Tsung-Dao Lee

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Tsung-Dao Lee
This is a Chinese name; the family name is 李 (Li)

Tsung-Dao Lee (T. D. Lee, 李政道 Pinyin: Lǐ Zhèngdào) (born November 24, 1926) is a Chinese American physicist, well known for creating the Lee Model, the field of relativistic heavy ion physics, and that of nontopological solitons and soliton stars in quantum field theory, as well as the solution for the theta-tau puzzle in particle physics. In 1957, Lee, at age 31, with C. N. Yang received the Nobel Prize in Physics for work on the violation of parity law in weak interaction, which Chien-Shiung Wu experimentally verified. Lee and Yang were the first Chinese Nobel Prize winners.

Lee's ancestral hometown is Suzhou, Jiangsu. He was born in Shanghai, China, and received his secondary education in Shanghai and Jiangxi. The first part of his university education began at Zhejiang University, but was interrupted by the war, so he continued at the National Southwest Associated University (西南聯合大學) in Kunming the next year. Lee went to the University of Chicago in 1946 and completed his PhD with Enrico Fermi. He then worked with collaborators on phase transitions in statistical mechanics and polarons in condensed matter physics. In 1953, he became an assistant professor at Columbia University, and worked mainly in particle physics and field theory. Three years later, at age 29, Lee became the university's youngest full professor. Over the years, Lee has pioneered and developed research ranging from symmetry violations in weak interactions to fields of high energy neutrino physics and RHIC physics. He remains an active member of the Columbia faculty and has held its highest academic rank, University Professor, since 1984. Currently, his interests have turned to the bosonic nature of high Tc superconductivity, the neutrino mapping matrix and new ways to solve Schrödinger equation.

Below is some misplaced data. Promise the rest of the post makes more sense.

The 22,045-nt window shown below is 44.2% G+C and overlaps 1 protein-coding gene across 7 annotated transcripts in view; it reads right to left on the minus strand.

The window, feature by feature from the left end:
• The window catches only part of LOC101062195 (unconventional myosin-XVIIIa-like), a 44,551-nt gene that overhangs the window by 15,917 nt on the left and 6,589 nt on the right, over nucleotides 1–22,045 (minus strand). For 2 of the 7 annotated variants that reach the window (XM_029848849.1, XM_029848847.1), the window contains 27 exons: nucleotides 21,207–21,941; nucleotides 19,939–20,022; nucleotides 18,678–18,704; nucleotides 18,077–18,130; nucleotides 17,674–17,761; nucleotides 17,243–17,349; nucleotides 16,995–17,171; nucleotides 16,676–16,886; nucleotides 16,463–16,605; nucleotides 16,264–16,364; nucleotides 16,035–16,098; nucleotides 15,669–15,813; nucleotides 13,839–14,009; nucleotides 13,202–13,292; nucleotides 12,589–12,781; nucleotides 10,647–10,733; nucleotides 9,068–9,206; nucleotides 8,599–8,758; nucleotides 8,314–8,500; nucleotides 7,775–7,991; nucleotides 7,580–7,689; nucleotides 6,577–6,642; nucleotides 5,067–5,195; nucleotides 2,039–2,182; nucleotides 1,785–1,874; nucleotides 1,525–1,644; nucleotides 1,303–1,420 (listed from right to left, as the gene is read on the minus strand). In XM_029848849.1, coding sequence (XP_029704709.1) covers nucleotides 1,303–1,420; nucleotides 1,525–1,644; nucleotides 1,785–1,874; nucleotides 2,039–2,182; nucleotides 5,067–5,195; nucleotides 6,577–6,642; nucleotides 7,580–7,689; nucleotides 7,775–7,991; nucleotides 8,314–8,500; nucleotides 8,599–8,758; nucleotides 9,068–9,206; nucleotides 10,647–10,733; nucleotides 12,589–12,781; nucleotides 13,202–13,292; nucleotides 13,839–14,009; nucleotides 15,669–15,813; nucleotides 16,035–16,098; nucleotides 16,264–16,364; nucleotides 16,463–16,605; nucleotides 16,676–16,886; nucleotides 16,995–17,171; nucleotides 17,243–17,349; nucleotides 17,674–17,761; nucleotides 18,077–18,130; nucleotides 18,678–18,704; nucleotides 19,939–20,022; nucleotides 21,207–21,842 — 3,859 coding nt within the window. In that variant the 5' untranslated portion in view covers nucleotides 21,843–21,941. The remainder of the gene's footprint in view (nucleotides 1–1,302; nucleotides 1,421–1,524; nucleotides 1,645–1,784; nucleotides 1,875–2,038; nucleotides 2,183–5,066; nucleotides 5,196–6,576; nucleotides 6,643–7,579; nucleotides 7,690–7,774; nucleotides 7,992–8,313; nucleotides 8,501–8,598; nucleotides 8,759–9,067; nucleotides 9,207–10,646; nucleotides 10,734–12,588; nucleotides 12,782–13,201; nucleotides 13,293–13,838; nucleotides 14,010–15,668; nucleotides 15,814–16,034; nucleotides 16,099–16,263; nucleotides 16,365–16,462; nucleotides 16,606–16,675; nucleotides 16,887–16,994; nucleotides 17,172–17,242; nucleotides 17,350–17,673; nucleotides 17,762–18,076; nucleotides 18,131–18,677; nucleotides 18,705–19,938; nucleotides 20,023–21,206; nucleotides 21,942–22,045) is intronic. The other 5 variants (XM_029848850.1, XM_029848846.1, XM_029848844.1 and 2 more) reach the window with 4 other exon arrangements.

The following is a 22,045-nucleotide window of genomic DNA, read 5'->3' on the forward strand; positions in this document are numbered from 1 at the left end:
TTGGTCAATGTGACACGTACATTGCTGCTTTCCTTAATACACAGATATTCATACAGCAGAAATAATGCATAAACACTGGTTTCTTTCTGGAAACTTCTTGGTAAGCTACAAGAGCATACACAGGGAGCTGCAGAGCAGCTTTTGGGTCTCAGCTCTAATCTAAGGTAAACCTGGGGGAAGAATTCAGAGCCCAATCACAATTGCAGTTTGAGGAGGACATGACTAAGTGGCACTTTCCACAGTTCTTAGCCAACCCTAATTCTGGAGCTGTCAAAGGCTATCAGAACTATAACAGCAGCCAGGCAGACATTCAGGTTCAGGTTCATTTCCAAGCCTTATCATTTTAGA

Soon after the establishment of relations with the PRC, Lee and his wife, Hui-Chun Jeannette Chin (秦惠莙 Qín Huìjùn), were able to go to China, where Lee gave a series of lectures and seminars, and organized the CUSPEA (China-U.S. Physics Examination and Application).

In 1998, Lee established the Chun-Tsung Endowment Fund (秦惠莙--李政道中国大学生见习基金) in Beijing in memory of his wife, Hui-Chun Chin, who died 3 years earlier. The Chun-Tsung scholarships are awarded to undergraduates, usually in their 2nd or 3rd year, at five universities in China. Students selected for such scholarships are named "Chun-Tsung Scholars" (莙政学者). Chin and Lee were married in 1950 and have two sons: James and Stephen.

Lee reads whodunit novels when he does not work on physics.

His English given name differs dramatically from the then-existing Chinese Romanizations, such as Wade-Giles and Gwoyeu Romatzyh. Tsung Dao Lee is also known as T.D. Lee.

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Tsung-Dao Lee

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